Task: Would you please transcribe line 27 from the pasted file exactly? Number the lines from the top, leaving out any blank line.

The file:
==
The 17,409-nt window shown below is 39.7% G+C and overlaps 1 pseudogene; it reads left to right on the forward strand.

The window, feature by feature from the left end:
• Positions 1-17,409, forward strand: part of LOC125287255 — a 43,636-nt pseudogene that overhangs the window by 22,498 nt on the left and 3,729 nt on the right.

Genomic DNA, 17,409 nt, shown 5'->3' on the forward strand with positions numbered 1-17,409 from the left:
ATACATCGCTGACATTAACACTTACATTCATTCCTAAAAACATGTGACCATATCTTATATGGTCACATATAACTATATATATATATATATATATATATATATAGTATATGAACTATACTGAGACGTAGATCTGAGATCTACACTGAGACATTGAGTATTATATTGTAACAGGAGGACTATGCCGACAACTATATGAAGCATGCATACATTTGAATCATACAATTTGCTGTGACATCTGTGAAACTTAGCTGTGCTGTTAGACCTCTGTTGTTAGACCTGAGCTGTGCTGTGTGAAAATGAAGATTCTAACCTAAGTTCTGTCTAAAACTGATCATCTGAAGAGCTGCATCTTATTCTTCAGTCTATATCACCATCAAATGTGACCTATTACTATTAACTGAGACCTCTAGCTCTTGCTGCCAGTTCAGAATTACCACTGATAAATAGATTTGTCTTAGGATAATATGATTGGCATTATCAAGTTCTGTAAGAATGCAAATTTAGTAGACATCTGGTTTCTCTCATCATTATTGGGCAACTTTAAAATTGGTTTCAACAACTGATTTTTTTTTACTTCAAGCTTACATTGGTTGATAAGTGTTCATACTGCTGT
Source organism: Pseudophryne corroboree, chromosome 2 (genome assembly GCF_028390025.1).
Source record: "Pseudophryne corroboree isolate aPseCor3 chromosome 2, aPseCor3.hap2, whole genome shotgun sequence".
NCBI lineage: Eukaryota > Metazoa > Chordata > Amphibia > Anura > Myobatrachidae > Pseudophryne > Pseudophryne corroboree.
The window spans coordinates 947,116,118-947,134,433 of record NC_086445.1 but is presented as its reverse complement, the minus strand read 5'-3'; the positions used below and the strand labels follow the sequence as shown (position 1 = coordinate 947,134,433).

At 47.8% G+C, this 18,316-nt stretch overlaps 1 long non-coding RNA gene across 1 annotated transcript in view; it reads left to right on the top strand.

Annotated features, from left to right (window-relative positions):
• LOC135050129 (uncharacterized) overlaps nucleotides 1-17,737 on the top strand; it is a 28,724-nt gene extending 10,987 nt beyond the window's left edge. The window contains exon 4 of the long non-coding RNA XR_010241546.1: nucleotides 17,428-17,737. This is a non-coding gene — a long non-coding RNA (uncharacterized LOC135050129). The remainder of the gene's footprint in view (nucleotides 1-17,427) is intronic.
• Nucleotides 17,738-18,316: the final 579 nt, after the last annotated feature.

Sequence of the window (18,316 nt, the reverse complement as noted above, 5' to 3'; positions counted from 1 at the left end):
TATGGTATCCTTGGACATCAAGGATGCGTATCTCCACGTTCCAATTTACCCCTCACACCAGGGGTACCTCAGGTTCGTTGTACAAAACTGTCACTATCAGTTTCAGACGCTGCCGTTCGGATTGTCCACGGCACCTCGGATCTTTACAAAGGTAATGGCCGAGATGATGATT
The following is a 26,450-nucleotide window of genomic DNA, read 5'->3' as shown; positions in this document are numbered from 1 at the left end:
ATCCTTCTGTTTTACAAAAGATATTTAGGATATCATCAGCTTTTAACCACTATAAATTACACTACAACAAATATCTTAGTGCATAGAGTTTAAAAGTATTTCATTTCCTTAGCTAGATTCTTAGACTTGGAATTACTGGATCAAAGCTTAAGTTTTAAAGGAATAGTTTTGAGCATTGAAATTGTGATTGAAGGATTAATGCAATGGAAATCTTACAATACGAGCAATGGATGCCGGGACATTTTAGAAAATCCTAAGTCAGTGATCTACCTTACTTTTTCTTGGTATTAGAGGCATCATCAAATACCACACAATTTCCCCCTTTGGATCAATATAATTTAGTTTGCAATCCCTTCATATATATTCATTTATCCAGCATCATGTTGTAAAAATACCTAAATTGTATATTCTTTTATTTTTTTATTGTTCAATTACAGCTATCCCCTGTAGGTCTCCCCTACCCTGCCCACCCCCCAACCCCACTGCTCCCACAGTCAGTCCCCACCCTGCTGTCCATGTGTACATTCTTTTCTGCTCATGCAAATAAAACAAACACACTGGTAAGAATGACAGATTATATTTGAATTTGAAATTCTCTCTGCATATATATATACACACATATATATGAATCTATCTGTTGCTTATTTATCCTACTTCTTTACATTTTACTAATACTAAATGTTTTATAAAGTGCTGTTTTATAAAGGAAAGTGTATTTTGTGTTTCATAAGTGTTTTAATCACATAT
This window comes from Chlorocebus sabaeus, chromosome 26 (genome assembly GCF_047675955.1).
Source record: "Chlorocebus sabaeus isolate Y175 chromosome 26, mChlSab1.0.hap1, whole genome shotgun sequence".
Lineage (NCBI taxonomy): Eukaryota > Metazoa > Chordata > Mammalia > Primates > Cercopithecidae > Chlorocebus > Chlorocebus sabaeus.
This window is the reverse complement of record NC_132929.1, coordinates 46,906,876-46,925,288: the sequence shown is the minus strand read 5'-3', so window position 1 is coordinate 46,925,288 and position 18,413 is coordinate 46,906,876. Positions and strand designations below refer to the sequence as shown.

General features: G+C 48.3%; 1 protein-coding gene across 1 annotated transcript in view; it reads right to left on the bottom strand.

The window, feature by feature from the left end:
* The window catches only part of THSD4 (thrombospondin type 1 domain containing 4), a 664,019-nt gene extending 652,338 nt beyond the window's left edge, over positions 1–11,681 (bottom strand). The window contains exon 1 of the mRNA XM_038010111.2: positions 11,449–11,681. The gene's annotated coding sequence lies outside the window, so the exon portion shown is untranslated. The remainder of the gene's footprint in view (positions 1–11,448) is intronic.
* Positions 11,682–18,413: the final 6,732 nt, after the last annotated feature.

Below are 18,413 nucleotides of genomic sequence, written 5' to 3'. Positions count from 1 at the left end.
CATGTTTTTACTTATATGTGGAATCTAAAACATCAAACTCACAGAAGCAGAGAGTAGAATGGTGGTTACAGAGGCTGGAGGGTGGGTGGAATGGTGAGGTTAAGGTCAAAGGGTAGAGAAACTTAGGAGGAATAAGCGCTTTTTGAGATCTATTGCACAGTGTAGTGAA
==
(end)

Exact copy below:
CATGTTTTTACTTATATGTGGAATCTAAAACATCAAACTCACAGAAGCAGAGAGTAGAATGGTGGTTACAGAGGCTGGAGGGTGGGTGGAATGGTGAGGTTAAGGTCAAAGGGTAGAGAAACTTAGGAGGAATAAGCGCTTTTTGAGATCTATTGCACAGTGTAGTGAA